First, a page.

UK property buyers are paying record-breaking sums for homes as the average price has risen above £360,000, according to Rightmove.
The price of property coming to market is up by 1.6 percent in the past month, coming to a whopping £360,101.
The property website described a spring market frenzy as homes are selling faster than ever – prices have increased by £5,537 in April with an eye-watering jump of £19,082 in three months.
Despite economic woes elsewhere, the property market is wildly competitive and increasingly expensive.
More than half (53 percent) of properties are selling at or over their final advertised asking price “at the highest levels ever seen”, reported Rightmove.
Their report found that all regions and all market sectors reached new record price highs – for only the second time since 2007.
Rightmove’s analysis shows that properties are meeting 98.9 percent of the final advertised asking price on average in the highest percentage since their records began.
However, the pace that prices are rising this year appears to be tailing off slightly due to affordability constraints and economic headwinds.
There is higher demand for limited supply of properties for sale, suggesting that while price growth may slow down, a sustained price fall is unlikely.
The report said: “Whilst it is normal to see modest seasonal price falls in several months of the second half of the year, with stock remaining at record lows and underlying strong demand, we do not expect these falls to be any more significant than usual this year.”
During this time in 2019, the average time to sell was 67 days.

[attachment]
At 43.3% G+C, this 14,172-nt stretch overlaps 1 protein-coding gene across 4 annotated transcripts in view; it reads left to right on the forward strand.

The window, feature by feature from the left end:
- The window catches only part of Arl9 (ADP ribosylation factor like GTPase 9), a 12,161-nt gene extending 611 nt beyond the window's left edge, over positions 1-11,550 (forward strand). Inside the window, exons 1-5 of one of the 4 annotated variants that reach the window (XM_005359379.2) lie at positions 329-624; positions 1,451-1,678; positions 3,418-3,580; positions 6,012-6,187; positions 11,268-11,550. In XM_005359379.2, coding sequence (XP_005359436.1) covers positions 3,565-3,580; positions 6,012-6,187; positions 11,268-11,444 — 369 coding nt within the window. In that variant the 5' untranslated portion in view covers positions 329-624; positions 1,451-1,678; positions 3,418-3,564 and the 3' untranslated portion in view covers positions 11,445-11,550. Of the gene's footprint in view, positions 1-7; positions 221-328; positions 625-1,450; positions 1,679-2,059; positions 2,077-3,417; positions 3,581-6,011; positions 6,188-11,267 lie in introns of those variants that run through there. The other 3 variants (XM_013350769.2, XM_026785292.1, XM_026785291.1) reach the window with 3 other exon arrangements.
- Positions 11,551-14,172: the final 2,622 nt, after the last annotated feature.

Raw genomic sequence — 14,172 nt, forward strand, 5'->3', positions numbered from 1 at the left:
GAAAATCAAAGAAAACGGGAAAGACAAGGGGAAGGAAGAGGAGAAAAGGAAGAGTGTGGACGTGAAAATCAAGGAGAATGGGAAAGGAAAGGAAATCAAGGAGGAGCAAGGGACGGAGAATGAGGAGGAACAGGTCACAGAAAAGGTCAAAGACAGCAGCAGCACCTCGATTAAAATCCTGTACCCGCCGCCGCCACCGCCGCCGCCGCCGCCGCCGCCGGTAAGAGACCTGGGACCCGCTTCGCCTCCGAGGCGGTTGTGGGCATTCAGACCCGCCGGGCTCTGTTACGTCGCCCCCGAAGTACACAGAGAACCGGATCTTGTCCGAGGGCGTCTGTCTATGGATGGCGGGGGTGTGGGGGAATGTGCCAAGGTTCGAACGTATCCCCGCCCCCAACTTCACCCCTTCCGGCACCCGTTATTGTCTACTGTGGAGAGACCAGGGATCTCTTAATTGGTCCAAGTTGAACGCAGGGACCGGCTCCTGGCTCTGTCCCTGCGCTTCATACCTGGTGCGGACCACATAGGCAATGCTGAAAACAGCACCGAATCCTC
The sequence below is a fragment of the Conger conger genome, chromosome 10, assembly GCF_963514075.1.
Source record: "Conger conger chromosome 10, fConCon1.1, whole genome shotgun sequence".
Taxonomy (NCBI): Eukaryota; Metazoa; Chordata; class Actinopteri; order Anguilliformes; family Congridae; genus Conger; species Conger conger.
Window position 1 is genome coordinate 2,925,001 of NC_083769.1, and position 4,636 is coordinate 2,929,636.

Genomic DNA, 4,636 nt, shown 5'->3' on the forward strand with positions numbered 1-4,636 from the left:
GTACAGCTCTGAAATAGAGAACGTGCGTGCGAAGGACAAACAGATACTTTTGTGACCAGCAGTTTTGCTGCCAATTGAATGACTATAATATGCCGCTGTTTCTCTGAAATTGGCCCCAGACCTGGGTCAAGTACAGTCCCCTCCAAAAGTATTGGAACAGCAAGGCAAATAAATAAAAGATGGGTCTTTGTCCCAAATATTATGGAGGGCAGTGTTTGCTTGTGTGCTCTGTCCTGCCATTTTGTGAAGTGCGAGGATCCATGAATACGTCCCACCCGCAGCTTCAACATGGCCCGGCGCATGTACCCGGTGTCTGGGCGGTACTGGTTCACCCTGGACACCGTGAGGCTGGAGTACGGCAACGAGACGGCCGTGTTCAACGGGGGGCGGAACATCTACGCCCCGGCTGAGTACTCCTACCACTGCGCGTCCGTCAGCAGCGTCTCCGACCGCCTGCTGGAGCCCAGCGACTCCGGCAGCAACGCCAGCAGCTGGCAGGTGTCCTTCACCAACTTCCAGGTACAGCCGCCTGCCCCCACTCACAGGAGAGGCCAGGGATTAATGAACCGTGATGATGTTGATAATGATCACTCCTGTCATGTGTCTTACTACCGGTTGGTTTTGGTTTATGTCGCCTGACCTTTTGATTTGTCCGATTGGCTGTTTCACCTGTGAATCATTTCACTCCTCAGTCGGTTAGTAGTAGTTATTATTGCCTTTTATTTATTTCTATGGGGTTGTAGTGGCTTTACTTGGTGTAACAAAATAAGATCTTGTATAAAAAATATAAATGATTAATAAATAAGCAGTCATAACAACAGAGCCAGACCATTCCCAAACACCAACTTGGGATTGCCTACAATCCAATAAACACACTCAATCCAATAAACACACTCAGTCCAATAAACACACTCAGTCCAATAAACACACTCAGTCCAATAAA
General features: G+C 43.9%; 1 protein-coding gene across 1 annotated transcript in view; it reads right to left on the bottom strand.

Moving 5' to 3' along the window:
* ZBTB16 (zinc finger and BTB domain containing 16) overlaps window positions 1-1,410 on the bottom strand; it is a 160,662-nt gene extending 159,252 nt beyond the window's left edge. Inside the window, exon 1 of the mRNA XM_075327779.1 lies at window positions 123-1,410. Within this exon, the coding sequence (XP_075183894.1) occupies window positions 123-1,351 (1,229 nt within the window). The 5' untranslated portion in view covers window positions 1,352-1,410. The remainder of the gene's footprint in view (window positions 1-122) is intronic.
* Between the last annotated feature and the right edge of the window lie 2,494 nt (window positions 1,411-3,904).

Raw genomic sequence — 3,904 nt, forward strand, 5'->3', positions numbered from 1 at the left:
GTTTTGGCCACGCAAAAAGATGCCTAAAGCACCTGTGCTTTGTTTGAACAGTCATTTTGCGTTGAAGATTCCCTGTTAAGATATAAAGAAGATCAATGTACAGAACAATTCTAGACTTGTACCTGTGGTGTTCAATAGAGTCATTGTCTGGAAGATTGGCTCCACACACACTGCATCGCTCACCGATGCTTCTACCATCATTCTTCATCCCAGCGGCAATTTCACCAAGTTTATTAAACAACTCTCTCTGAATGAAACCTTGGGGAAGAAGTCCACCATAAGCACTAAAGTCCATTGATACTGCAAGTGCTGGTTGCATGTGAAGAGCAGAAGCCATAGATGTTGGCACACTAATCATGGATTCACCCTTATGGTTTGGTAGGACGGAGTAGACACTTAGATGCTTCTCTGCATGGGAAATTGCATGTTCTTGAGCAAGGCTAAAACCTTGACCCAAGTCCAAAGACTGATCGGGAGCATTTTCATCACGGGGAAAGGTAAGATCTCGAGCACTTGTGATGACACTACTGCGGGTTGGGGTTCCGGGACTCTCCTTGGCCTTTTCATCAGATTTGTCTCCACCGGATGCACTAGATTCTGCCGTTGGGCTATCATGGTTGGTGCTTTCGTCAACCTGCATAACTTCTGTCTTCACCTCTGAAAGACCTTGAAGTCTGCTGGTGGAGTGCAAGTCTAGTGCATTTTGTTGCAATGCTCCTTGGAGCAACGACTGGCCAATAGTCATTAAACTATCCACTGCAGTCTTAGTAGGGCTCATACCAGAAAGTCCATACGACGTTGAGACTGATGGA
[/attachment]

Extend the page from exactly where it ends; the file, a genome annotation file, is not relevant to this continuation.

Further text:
That number has now drastically dropped to an average of just 33 days before a property is marked as sold subject to contract on Rightmove.
Tim Bannister, Rightmove’s director of property data, said: “With three new monthly price records in a row, 2022 has started with price rise momentum even greater than during the stamp duty holiday-fuelled market of last year.
“While growing affordability constraints mean that this momentum is not sustainable for the longer term, the high demand from a large number of buyers chasing too few properties for sale has led to a spring price frenzy, a hat-trick of record price months, and the largest price increase for a three-month period Rightmove has ever recorded.”
He continued: “The strong momentum has carried over from last year and, combined with the impetus of the spring moving season, has delivered the quickest selling market we’ve ever seen.
“The high speed of the market and competition among buyers when making an onward move will be deterring some owners from putting their homes up for sale.
“However, if you can secure both a quick sale and a quick purchase, then it’s a lot less stressful than the uncertainties of a slower market when finding a buyer for your own home can drag on for months or not happen at all.”
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